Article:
For size and dimensions/comparisons, check out my previous post, on this occasion I demand the right to be lazy 🙂 plus it does save repetition. Ink wise I’ve loaded it with Lamy Turmaline, their limited edition ink for 2020. It is a good match and works well with the pen as well as being a very similar colour. Nib wise, out of the three options I went for the largest, Medium – the others being Fine and Extra Fine.
On the cracking feeds my belief is that there is a fundamental design flaw. Virtually every photo I have seen has shown the same thing. A single crack either under one of the securing wings, or in the centre, with the former curving round the metal, and with the latter, straight towards the nib. This does infer too much pressure is being put on the wings and the inside of the feed is not flat against the nib, but rather raised slightly in the middle, allowing pressure to pull down the sides until something gives. This will also probably be the reason why no one has yet to see a crack worsen. The worrying part is Platinum never spotted this on testing, yet most of us found the cracks developing quite quickly, within just a few days of starting to use the pen. Speculation on my part, I know, but if I am right then hopefully it is fixable.
The opening mechanism is quite clever and as mentioned below, is unlike the Pilot one where the nib just pushes the trap open. It’s actually part of the nib unit, where it becomes wider and metal, that actually pushes the cap component forwards until it reaches a inner nock that then rotates the actual cap forwards and down, where it becomes locked in the trap, allowing the nib to slide out unmolested. Hopefully the photos either side of this paragraph (as opposed to my normal above only) help show that.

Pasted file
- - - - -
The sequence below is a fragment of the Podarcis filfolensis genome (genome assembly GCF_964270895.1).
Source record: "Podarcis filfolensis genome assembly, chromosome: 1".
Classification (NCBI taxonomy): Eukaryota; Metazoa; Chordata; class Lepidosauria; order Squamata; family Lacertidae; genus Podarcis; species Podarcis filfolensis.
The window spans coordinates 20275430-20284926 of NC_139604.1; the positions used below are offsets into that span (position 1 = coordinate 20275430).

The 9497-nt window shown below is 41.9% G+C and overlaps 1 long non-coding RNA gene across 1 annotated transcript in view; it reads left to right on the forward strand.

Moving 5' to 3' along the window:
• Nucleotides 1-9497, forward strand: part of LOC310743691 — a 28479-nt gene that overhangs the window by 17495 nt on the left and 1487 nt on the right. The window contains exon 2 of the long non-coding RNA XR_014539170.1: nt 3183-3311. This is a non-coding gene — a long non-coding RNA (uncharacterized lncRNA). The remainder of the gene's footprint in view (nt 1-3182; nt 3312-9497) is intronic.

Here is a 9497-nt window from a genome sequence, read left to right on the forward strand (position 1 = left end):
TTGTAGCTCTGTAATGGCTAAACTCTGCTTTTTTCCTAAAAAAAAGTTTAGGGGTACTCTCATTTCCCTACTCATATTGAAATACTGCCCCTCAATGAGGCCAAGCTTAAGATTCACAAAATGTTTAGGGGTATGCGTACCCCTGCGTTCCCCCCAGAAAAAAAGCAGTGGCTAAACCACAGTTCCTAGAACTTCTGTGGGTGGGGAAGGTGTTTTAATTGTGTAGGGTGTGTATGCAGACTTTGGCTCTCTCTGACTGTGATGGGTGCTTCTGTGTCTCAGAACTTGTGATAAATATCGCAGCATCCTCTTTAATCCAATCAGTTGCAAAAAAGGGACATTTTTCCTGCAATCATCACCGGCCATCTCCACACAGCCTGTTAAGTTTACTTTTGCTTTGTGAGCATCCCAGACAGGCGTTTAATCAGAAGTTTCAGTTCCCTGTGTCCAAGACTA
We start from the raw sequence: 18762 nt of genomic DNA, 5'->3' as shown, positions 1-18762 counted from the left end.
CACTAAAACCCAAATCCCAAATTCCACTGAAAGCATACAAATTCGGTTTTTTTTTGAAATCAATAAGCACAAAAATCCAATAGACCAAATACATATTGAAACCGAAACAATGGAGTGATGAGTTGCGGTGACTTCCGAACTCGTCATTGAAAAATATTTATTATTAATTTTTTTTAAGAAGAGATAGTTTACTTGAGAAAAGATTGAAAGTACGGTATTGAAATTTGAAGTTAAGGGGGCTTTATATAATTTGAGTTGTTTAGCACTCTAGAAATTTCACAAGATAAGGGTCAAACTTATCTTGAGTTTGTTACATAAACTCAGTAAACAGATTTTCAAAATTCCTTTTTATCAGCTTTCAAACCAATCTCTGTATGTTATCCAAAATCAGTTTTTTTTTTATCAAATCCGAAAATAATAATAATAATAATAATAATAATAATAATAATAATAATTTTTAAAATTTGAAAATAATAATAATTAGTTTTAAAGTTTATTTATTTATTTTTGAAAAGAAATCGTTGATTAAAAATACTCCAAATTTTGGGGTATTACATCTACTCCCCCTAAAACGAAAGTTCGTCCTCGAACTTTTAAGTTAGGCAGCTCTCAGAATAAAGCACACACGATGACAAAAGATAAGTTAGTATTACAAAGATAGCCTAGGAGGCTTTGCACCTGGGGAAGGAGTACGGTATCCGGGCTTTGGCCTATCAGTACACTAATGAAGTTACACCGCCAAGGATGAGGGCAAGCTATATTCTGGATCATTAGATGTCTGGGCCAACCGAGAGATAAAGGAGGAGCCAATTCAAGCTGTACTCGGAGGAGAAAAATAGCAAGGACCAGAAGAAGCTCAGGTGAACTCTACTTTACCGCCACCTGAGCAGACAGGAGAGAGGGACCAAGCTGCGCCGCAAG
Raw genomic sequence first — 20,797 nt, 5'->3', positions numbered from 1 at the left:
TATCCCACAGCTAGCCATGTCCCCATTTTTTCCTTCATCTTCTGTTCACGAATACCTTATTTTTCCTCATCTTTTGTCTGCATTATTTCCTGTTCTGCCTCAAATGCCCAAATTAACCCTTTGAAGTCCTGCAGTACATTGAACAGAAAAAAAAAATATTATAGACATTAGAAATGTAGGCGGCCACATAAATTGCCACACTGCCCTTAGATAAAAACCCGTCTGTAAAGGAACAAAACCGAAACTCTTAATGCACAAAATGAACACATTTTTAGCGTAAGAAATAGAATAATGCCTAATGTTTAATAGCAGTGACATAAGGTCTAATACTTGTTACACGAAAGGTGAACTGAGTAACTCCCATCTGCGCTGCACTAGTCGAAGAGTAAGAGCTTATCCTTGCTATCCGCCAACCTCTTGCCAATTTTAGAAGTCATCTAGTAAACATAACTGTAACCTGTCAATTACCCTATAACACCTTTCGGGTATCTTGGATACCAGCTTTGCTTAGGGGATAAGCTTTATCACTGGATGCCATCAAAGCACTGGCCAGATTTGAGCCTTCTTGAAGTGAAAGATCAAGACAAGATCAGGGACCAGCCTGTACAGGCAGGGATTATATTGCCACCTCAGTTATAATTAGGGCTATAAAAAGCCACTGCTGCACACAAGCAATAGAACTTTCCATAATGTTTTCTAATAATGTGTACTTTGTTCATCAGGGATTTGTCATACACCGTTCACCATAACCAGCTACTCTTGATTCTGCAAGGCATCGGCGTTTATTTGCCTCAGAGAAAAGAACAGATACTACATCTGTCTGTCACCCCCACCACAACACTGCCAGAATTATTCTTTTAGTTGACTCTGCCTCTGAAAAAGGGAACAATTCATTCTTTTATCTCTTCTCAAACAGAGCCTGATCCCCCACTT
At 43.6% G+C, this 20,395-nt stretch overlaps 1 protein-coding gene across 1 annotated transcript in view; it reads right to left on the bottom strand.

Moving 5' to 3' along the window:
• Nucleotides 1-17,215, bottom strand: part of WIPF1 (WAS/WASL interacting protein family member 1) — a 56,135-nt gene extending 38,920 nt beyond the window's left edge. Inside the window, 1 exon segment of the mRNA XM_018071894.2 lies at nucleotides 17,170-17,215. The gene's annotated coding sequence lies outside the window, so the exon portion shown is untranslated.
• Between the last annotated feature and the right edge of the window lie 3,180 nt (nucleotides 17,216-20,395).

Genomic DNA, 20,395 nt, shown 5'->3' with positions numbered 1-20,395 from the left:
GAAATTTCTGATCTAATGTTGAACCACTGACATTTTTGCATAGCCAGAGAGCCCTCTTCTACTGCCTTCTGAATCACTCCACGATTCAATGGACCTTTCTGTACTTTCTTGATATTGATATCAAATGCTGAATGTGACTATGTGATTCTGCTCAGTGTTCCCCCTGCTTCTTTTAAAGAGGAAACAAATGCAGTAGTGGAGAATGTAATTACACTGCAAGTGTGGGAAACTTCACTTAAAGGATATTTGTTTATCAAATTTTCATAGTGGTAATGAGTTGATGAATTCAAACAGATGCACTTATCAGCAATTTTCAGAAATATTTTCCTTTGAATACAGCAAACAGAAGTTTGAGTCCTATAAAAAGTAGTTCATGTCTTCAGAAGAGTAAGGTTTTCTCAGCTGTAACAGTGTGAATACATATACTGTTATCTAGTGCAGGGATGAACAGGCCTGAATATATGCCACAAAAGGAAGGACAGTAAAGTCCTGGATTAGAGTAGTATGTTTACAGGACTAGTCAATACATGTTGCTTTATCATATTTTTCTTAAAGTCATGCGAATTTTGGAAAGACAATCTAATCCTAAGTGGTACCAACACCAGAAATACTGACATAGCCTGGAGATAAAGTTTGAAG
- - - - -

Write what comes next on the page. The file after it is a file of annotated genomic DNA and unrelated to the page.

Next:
On cost I’m still in two minds. You can get the Curdias for £75 from a number of retailers in the UK, or at least can while they still have stocks. For a plastic bodied steel nibbed pen this may seem a lot, but then you are paying for the opening/closing mechanism as well, and it is far more complicated than the ‘nib pushes the trap open’ one found on the Pilots. Often people will complain that you can get a 3776 Century for less and that comes with a gold nib, but you can only compare prices locally and in the UK those start at £120, so £45 more and upwards for a simple pen of the same material just with the nib being gold. I guess what I’m trying to say is I still can’t personally decide if it is good value or not. Certainly in a sale I would suggest getting one if you find the Curidas comfortable in the hand.